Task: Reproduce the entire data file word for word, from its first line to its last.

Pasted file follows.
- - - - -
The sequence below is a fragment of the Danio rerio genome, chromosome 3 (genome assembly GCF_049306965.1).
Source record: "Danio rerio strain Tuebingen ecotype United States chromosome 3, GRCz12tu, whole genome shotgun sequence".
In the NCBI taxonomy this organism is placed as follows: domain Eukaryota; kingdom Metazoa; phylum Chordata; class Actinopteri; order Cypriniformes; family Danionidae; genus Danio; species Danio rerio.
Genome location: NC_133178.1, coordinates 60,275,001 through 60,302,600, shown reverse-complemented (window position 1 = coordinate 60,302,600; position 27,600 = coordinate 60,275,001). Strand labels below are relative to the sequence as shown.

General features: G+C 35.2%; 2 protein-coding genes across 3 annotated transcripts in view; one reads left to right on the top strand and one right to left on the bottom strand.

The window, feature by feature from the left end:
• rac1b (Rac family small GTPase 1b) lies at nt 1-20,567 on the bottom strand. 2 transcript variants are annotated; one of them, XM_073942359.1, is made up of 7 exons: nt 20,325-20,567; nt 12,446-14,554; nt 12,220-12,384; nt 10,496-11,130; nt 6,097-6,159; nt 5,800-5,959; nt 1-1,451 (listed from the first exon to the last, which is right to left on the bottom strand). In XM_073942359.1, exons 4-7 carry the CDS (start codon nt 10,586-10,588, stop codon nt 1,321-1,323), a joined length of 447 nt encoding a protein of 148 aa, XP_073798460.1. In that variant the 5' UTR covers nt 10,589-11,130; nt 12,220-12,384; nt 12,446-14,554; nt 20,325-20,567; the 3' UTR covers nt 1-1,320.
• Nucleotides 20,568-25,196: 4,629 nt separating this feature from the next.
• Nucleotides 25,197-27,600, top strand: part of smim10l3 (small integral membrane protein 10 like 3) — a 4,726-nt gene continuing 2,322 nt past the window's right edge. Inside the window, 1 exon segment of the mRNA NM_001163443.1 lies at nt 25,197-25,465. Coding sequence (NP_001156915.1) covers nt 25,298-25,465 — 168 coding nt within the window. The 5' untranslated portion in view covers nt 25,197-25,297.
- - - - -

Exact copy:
The sequence below is a fragment of the Danio rerio genome, chromosome 3 (genome assembly GCF_049306965.1).
Source record: "Danio rerio strain Tuebingen ecotype United States chromosome 3, GRCz12tu, whole genome shotgun sequence".
In the NCBI taxonomy this organism is placed as follows: domain Eukaryota; kingdom Metazoa; phylum Chordata; class Actinopteri; order Cypriniformes; family Danionidae; genus Danio; species Danio rerio.
Genome location: NC_133178.1, coordinates 60,275,001 through 60,302,600, shown reverse-complemented (window position 1 = coordinate 60,302,600; position 27,600 = coordinate 60,275,001). Strand labels below are relative to the sequence as shown.

General features: G+C 35.2%; 2 protein-coding genes across 3 annotated transcripts in view; one reads left to right on the top strand and one right to left on the bottom strand.

The window, feature by feature from the left end:
• rac1b (Rac family small GTPase 1b) lies at nt 1-20,567 on the bottom strand. 2 transcript variants are annotated; one of them, XM_073942359.1, is made up of 7 exons: nt 20,325-20,567; nt 12,446-14,554; nt 12,220-12,384; nt 10,496-11,130; nt 6,097-6,159; nt 5,800-5,959; nt 1-1,451 (listed from the first exon to the last, which is right to left on the bottom strand). In XM_073942359.1, exons 4-7 carry the CDS (start codon nt 10,586-10,588, stop codon nt 1,321-1,323), a joined length of 447 nt encoding a protein of 148 aa, XP_073798460.1. In that variant the 5' UTR covers nt 10,589-11,130; nt 12,220-12,384; nt 12,446-14,554; nt 20,325-20,567; the 3' UTR covers nt 1-1,320.
• Nucleotides 20,568-25,196: 4,629 nt separating this feature from the next.
• Nucleotides 25,197-27,600, top strand: part of smim10l3 (small integral membrane protein 10 like 3) — a 4,726-nt gene continuing 2,322 nt past the window's right edge. Inside the window, 1 exon segment of the mRNA NM_001163443.1 lies at nt 25,197-25,465. Coding sequence (NP_001156915.1) covers nt 25,298-25,465 — 168 coding nt within the window. The 5' untranslated portion in view covers nt 25,197-25,297.